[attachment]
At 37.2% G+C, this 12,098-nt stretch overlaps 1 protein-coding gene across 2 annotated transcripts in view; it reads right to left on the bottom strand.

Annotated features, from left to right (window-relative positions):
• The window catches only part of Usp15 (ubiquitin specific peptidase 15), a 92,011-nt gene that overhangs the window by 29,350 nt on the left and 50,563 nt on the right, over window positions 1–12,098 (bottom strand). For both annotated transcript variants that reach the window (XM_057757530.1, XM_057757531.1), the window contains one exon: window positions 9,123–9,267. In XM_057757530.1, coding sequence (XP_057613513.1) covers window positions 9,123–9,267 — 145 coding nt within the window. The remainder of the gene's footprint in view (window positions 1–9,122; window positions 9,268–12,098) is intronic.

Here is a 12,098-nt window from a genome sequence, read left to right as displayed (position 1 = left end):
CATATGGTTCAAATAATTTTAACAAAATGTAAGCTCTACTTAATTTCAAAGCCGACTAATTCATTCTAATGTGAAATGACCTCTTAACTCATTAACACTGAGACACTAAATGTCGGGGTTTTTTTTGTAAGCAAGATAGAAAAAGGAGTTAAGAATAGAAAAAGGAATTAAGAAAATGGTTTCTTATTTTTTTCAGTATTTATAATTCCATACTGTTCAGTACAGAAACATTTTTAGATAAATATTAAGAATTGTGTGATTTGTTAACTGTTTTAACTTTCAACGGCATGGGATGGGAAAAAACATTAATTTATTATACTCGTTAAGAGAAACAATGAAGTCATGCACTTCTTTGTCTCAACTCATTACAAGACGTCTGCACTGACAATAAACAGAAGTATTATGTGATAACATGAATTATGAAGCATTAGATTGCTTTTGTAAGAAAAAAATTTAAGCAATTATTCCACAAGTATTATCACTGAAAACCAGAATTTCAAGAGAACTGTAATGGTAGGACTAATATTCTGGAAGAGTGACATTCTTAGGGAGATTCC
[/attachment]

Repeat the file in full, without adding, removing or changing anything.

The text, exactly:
At 37.2% G+C, this 12,098-nt stretch overlaps 1 protein-coding gene across 2 annotated transcripts in view; it reads right to left on the bottom strand.

Annotated features, from left to right (window-relative positions):
• The window catches only part of Usp15 (ubiquitin specific peptidase 15), a 92,011-nt gene that overhangs the window by 29,350 nt on the left and 50,563 nt on the right, over window positions 1–12,098 (bottom strand). For both annotated transcript variants that reach the window (XM_057757530.1, XM_057757531.1), the window contains one exon: window positions 9,123–9,267. In XM_057757530.1, coding sequence (XP_057613513.1) covers window positions 9,123–9,267 — 145 coding nt within the window. The remainder of the gene's footprint in view (window positions 1–9,122; window positions 9,268–12,098) is intronic.

Here is a 12,098-nt window from a genome sequence, read left to right as displayed (position 1 = left end):
CATATGGTTCAAATAATTTTAACAAAATGTAAGCTCTACTTAATTTCAAAGCCGACTAATTCATTCTAATGTGAAATGACCTCTTAACTCATTAACACTGAGACACTAAATGTCGGGGTTTTTTTTGTAAGCAAGATAGAAAAAGGAGTTAAGAATAGAAAAAGGAATTAAGAAAATGGTTTCTTATTTTTTTCAGTATTTATAATTCCATACTGTTCAGTACAGAAACATTTTTAGATAAATATTAAGAATTGTGTGATTTGTTAACTGTTTTAACTTTCAACGGCATGGGATGGGAAAAAACATTAATTTATTATACTCGTTAAGAGAAACAATGAAGTCATGCACTTCTTTGTCTCAACTCATTACAAGACGTCTGCACTGACAATAAACAGAAGTATTATGTGATAACATGAATTATGAAGCATTAGATTGCTTTTGTAAGAAAAAAATTTAAGCAATTATTCCACAAGTATTATCACTGAAAACCAGAATTTCAAGAGAACTGTAATGGTAGGACTAATATTCTGGAAGAGTGACATTCTTAGGGAGATTCC